Re: Making a stack.

*To*: mathgroup at smc.vnet.net*Subject*: [mg128481] Re: Making a stack.*From*: Brentt <brenttnewman at gmail.com>*Date*: Wed, 24 Oct 2012 03:31:27 -0400 (EDT)*Delivered-to*: l-mathgroup@mail-archive0.wolfram.com*Delivered-to*: l-mathgroup@wolfram.com*Delivered-to*: mathgroup-newout@smc.vnet.net*Delivered-to*: mathgroup-newsend@smc.vnet.net*References*: <20121022060332.6F48D6868@smc.vnet.net>

Thanks guys. I ended up figuring out the issue was with evaluation order and figuring out how use hold first for functions which Set an argument. I found some examples in one of the "applications" sections of the docs implementing just this sort of semantics. I always get tripped up on evaluation order but then it seems obvious once I realize what is going on. I probably should give the advanced sections of the docs a closer read instead of ad hoc use of the function documentation. I've perused those portions of the docs but it tends not to stick until the issues actually come up. On Mon, Oct 22, 2012 at 9:56 PM, Bob Hanlon <hanlonr357 at gmail.com> wrote: > SetAttributes[enqueue, HoldRest] > > enqueue[x_, queue_Symbol] := > If[Head[queue] === List, > AppendTo[queue, x], queue = {x}]; > > enqueue[3, q1] > > {3} > > x = 5; > > enqueue[x, q1] > > {3, 5} > > Or if you want to require manual creation of queue > > enqueue[x_, queue_Symbol] := > AppendTo[queue, x]; > > q2 = {}; > > enqueue[7, q2] > > {7} > > enqueue[x, q2] > > {7, 5} > > > Bob Hanlon > > > On Mon, Oct 22, 2012 at 2:03 AM, Brentt <brenttnewman at gmail.com> wrote: > > > > Hi, I'm trying to make stack functions like enqueue and dequeue to > > demonstrate algorithms. I know enqueue would do pretty much the same > thing > > as AppendTo, but I want the arguments reversed and it to be called > > "enqueue". I figured this would work: > > > > enqueue[x_, queue_] := AppendTo[queue, x]; > > > > But it spits out red. I tried to tinker with the evaluation order but to > no > > avail. Is anyway to make this work? I want the functions to work like > they > > would in a procedural language (I'm not using a procedural language > because > > I want to accompany the algorithms with visualizations---i.e. it's for a > > demonstration project). I know I can just use Set when I want to que > > something, but I was hoping to figure out a way to make the code look > like > > procedural code, and I'm guessing Mathematica is flexible enough to do > > that. > > > > Any ideas? > >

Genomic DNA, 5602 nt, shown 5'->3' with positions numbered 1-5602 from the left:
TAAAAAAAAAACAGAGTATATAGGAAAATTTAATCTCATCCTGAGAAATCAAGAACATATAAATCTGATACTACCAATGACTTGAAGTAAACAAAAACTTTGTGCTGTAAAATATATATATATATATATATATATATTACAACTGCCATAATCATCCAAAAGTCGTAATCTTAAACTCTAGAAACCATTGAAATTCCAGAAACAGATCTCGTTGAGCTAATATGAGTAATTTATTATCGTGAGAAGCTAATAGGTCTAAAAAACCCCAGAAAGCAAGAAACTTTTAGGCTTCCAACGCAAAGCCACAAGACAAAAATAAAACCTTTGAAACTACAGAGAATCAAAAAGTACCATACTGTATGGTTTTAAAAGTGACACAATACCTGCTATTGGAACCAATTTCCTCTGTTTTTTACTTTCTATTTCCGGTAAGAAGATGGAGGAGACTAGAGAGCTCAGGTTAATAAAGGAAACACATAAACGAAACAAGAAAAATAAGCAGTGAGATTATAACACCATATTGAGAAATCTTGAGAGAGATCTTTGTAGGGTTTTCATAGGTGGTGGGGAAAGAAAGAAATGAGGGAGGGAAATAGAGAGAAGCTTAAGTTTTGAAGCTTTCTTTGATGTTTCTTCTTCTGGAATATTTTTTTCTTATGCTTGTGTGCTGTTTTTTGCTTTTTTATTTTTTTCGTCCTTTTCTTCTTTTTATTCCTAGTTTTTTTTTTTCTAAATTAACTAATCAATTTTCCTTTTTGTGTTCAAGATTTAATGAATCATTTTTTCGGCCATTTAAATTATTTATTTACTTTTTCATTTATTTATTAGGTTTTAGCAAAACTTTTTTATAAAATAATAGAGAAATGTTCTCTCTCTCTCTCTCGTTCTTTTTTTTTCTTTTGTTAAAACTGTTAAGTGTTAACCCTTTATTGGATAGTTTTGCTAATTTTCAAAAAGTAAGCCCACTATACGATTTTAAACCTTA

**References**:**Making a stack.***From:*Brentt <brenttnewman@gmail.com>